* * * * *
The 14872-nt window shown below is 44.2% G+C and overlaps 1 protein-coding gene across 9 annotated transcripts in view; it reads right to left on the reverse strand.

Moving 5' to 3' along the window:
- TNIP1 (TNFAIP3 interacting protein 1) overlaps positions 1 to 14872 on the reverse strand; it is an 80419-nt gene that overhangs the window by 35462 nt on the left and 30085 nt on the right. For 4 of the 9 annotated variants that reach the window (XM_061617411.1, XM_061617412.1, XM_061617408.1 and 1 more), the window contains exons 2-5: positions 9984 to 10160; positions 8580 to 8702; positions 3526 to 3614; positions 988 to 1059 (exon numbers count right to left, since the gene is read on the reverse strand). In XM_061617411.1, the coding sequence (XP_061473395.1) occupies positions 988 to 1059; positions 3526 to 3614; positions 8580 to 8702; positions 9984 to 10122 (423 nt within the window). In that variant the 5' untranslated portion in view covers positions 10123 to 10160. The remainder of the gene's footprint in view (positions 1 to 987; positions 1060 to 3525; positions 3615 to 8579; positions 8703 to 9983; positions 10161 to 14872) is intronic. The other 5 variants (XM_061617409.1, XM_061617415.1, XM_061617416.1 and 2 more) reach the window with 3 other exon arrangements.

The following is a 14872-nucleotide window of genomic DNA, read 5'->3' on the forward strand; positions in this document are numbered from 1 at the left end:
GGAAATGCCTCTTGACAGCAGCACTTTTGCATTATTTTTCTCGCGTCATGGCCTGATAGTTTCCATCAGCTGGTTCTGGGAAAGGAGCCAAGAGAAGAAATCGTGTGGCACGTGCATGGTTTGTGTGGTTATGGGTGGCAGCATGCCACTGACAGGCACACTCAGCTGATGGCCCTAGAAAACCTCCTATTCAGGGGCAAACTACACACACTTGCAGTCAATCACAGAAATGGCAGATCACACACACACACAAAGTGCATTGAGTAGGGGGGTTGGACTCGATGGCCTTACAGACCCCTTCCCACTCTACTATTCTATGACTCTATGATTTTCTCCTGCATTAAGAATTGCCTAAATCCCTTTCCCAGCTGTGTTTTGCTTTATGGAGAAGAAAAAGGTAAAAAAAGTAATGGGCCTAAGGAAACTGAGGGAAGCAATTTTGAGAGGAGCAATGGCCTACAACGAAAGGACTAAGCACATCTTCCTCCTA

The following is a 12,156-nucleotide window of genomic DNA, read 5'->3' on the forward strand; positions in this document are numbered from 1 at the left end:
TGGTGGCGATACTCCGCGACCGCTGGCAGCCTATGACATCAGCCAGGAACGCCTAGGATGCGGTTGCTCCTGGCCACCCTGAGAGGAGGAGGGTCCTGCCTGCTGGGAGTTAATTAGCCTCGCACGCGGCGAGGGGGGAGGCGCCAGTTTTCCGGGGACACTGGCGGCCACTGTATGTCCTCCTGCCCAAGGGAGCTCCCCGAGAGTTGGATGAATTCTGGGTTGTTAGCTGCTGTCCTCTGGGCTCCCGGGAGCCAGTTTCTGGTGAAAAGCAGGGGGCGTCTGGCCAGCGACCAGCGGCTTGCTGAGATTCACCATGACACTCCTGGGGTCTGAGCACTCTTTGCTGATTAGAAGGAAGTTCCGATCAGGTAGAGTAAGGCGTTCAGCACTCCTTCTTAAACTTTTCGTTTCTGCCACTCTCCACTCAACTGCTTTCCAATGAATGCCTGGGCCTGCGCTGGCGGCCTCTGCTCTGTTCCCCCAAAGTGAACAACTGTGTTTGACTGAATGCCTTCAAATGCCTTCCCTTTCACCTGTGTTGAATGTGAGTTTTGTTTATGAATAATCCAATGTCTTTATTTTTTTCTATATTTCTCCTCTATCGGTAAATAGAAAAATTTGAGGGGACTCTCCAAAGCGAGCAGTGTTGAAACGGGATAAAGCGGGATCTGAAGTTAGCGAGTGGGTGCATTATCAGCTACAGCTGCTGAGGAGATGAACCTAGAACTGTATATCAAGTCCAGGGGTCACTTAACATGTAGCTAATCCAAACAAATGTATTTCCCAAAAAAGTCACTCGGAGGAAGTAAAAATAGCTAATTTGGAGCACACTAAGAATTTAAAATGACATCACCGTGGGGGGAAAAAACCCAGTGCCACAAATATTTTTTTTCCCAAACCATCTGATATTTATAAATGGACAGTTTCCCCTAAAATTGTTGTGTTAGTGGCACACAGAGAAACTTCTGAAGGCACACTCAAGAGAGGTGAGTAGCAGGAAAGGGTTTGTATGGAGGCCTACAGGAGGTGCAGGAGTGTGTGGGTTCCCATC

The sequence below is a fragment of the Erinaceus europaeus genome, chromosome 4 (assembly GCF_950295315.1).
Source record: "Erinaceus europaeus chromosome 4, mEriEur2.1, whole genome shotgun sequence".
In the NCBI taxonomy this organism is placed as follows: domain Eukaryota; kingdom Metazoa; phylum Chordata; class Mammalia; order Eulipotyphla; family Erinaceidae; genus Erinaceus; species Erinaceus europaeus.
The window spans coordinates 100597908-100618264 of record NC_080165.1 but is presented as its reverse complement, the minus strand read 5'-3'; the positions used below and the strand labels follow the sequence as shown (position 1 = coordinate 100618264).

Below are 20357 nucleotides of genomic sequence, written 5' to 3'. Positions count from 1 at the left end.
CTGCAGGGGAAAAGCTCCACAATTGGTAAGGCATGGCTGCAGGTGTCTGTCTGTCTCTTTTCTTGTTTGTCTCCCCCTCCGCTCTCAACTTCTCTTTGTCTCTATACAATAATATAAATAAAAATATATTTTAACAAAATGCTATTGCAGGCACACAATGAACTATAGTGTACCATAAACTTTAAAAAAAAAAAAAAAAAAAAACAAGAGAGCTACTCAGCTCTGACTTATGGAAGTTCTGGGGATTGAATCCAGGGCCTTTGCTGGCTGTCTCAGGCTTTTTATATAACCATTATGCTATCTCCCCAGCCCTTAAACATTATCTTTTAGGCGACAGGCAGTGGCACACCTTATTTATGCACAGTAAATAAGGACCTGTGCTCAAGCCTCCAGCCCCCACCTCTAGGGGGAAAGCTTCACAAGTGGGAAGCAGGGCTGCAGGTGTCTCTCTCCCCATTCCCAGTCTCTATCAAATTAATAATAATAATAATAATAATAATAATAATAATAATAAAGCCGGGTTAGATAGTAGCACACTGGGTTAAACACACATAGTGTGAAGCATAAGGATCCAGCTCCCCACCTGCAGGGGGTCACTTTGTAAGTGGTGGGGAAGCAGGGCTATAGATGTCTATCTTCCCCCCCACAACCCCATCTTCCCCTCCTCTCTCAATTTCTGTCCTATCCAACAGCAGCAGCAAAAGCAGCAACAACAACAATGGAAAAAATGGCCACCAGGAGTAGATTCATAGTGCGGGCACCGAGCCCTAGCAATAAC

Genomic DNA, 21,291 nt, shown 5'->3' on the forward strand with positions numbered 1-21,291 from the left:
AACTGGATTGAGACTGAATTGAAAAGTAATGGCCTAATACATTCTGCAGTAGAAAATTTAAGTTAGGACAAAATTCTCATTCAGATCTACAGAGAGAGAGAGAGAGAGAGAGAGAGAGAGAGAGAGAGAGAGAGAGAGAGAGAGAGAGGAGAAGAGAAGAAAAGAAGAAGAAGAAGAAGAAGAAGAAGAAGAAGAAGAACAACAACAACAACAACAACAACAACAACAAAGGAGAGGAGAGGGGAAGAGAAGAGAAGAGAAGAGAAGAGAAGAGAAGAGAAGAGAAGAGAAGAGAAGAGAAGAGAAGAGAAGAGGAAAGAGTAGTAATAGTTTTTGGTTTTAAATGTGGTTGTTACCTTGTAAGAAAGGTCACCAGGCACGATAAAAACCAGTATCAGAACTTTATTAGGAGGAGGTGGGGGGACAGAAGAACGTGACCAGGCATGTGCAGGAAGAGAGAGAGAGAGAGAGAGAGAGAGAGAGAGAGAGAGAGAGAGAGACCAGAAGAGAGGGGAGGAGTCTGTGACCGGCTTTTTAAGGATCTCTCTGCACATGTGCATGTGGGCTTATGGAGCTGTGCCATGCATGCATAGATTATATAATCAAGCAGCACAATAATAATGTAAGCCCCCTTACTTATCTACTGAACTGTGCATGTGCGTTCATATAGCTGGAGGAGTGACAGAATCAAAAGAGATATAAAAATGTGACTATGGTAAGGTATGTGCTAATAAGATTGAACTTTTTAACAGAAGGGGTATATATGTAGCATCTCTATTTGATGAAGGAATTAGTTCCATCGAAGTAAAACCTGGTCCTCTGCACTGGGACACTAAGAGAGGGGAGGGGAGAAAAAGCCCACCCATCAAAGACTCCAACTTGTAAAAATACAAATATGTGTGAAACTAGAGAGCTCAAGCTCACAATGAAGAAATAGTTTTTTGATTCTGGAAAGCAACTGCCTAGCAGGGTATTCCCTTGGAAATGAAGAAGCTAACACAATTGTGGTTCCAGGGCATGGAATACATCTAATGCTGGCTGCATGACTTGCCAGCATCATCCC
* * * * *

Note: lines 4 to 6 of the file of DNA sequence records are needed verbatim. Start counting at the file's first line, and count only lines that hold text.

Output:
The following is a 14872-nucleotide window of genomic DNA, read 5'->3' on the forward strand; positions in this document are numbered from 1 at the left end:
GGAAATGCCTCTTGACAGCAGCACTTTTGCATTATTTTTCTCGCGTCATGGCCTGATAGTTTCCATCAGCTGGTTCTGGGAAAGGAGCCAAGAGAAGAAATCGTGTGGCACGTGCATGGTTTGTGTGGTTATGGGTGGCAGCATGCCACTGACAGGCACACTCAGCTGATGGCCCTAGAAAACCTCCTATTCAGGGGCAAACTACACACACTTGCAGTCAATCACAGAAATGGCAGATCACACACACACACAAAGTGCATTGAGTAGGGGGGTTGGACTCGATGGCCTTACAGACCCCTTCCCACTCTACTATTCTATGACTCTATGATTTTCTCCTGCATTAAGAATTGCCTAAATCCCTTTCCCAGCTGTGTTTTGCTTTATGGAGAAGAAAAAGGTAAAAAAAGTAATGGGCCTAAGGAAACTGAGGGAAGCAATTTTGAGAGGAGCAATGGCCTACAACGAAAGGACTAAGCACATCTTCCTCCTA

The following is a 12,156-nucleotide window of genomic DNA, read 5'->3' on the forward strand; positions in this document are numbered from 1 at the left end: